Care driven by connection: midwife shares the key to exceptional birthing experiences
Meet Natalie Jeantou, one of the midwives leading the launch of the Women’s homebirth program.
If not for her aunt, Nat would have become an architect.
She had it all planned out: she’d compiled her portfolio and was ready to apply to The University of Melbourne. Then her aunt asked her to attend the birth of her fifth baby.
“I supported my aunt while she gave birth and it was amazing. I thought ‘this is what I’m supposed to do with the rest of my life’,” Nat says.
She changed her university preferences and hasn’t looked back.
Baby born by Christmas tree in the Women’s first homebirth
Nat is now an experienced midwife who has been at the Women’s for 13 years. She is one of the midwives leading the launch of the Women’s Homebirth Program, which allows a small number of women to give birth in the familiar environment of their own home with the support of the hospital’s maternity team. With the program still in its infancy, there are limited places available each month and women must already be receiving Caseload care at the Women’s to be eligible.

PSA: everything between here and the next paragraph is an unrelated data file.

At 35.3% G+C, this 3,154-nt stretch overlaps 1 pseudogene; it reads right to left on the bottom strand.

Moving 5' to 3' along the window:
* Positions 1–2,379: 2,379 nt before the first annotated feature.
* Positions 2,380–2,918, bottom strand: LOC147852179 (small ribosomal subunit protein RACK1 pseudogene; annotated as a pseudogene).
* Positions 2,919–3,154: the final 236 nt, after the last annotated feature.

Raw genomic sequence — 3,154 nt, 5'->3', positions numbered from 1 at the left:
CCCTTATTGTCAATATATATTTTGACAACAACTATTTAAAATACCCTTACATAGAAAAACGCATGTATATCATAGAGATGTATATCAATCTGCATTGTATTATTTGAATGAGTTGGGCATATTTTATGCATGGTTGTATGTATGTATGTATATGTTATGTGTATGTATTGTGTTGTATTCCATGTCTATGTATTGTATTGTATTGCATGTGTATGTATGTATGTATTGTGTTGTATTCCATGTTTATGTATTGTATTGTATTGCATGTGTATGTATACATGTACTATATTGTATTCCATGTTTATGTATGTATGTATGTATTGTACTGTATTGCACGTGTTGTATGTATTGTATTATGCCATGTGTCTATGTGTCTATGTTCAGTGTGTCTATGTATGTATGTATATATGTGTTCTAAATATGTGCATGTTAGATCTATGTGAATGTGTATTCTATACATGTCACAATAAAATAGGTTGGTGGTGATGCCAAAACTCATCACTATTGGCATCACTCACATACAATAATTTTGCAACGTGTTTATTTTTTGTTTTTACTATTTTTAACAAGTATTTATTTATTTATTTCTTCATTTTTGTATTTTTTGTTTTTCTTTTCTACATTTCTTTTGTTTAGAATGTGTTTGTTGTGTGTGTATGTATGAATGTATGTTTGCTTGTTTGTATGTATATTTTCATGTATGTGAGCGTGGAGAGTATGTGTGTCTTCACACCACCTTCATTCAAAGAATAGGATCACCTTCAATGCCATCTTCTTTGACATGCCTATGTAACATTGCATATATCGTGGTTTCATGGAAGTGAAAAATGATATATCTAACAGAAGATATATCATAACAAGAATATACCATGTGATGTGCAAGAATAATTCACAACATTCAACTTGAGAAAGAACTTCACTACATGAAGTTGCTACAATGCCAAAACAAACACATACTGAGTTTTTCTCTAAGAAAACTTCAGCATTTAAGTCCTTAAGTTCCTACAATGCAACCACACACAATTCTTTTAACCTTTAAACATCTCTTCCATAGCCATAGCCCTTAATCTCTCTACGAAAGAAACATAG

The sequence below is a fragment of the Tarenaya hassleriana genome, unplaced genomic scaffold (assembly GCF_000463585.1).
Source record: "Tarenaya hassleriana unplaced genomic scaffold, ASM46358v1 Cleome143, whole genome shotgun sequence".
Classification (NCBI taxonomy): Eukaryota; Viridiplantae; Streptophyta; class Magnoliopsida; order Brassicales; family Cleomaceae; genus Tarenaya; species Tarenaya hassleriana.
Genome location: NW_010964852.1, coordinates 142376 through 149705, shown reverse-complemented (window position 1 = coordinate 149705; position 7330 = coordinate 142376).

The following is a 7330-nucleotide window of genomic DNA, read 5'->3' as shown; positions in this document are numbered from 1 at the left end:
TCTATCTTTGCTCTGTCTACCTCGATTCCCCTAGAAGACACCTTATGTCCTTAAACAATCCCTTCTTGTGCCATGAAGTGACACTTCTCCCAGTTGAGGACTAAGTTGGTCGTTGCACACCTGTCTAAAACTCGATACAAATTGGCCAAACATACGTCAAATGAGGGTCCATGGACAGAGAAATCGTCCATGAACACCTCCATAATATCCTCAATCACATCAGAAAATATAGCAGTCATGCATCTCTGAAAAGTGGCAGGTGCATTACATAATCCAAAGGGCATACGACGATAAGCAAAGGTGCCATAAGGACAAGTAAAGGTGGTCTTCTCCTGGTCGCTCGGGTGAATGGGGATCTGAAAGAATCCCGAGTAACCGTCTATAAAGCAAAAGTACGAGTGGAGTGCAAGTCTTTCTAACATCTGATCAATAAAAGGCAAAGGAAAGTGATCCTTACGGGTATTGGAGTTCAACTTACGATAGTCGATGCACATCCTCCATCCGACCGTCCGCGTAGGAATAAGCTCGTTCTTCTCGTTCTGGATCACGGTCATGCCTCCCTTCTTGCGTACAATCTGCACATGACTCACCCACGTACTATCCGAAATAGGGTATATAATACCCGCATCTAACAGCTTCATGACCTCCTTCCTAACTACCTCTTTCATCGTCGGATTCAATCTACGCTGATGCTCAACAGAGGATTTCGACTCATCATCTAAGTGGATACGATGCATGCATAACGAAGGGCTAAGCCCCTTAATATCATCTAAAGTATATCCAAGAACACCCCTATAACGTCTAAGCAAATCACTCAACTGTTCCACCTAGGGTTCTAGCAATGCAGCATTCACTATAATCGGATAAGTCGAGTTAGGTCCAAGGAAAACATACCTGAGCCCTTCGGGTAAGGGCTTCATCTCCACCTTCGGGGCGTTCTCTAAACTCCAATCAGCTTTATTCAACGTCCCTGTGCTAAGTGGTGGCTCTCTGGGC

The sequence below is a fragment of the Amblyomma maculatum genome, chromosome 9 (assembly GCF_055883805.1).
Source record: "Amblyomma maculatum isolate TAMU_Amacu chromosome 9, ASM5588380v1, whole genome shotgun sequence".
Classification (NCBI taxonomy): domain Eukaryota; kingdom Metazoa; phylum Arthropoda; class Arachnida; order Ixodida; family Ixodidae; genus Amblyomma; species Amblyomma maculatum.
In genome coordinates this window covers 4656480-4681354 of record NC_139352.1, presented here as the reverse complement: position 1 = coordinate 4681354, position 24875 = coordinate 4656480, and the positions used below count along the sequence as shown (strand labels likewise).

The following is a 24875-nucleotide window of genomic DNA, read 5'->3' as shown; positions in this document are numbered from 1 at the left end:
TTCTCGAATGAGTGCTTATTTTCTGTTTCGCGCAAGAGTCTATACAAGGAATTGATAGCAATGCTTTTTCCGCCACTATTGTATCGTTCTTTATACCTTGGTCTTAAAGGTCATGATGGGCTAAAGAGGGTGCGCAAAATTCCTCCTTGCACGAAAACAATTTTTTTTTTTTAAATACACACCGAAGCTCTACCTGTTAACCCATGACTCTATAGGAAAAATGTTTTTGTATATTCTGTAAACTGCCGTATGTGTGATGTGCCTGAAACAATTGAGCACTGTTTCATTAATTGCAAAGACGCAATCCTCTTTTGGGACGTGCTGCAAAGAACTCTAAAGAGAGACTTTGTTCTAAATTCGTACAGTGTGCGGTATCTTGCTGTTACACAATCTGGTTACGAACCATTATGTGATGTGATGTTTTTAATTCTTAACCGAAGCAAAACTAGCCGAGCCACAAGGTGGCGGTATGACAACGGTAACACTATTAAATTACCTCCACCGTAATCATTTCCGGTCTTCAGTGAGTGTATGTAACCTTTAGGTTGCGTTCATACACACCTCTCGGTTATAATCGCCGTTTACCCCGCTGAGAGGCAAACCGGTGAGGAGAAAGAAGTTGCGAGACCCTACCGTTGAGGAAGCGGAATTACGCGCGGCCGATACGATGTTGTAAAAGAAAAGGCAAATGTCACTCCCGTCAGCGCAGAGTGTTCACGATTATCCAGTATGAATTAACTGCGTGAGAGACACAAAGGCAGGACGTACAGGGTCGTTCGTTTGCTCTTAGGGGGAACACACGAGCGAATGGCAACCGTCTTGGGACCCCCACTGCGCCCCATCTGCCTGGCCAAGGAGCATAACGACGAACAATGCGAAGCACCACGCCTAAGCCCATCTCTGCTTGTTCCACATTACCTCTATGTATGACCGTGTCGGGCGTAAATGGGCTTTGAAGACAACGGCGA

The program recently saw the first family give birth at home with the support of midwives from the Women’s, including Nat.
“It went perfectly. It was amazing to see everything come together seamlessly: all the planning and preparation led to this incredible moment as this baby was born under the rainbow lights on the Christmas tree. It was a privilege to witness the birth of this baby, the first in our Homebirth Program” Nat says.
Nat’s passion for homebirth can be traced back to her time studying.
“The first birth I ever attended as a student midwife was a homebirth. It was the most incredible experience: seeing a woman in her own space, as relaxed as possible. There were midwives drinking tea in the corner and making sure the birth went smoothly and safely. It was so beautiful,” she says. “It’s remarkable to now be able to provide a public homebirth service, where women are safe and supported, without as much of a financial barrier that is usually connected to homebirths.”
Care driven by connection
As a Caseload midwife at the Women’s, Nat sees the same women throughout their pregnancy, birth and postnatal period.
“We build a strong connection and really advocate for the women we support. Every woman and birth are unique and caseload allows us to tailor our care to ensure they have the best possible experience.”
“There’s an emotional investment in every birth and as a midwife, you feel that emotion. For every woman I’ve cared for, there’s a part of them that stays with me and a part of me that stays with them,” she says.
For more information about the different models of maternity care at the Women’s, including homebirth, see: Pregnancy Care Options.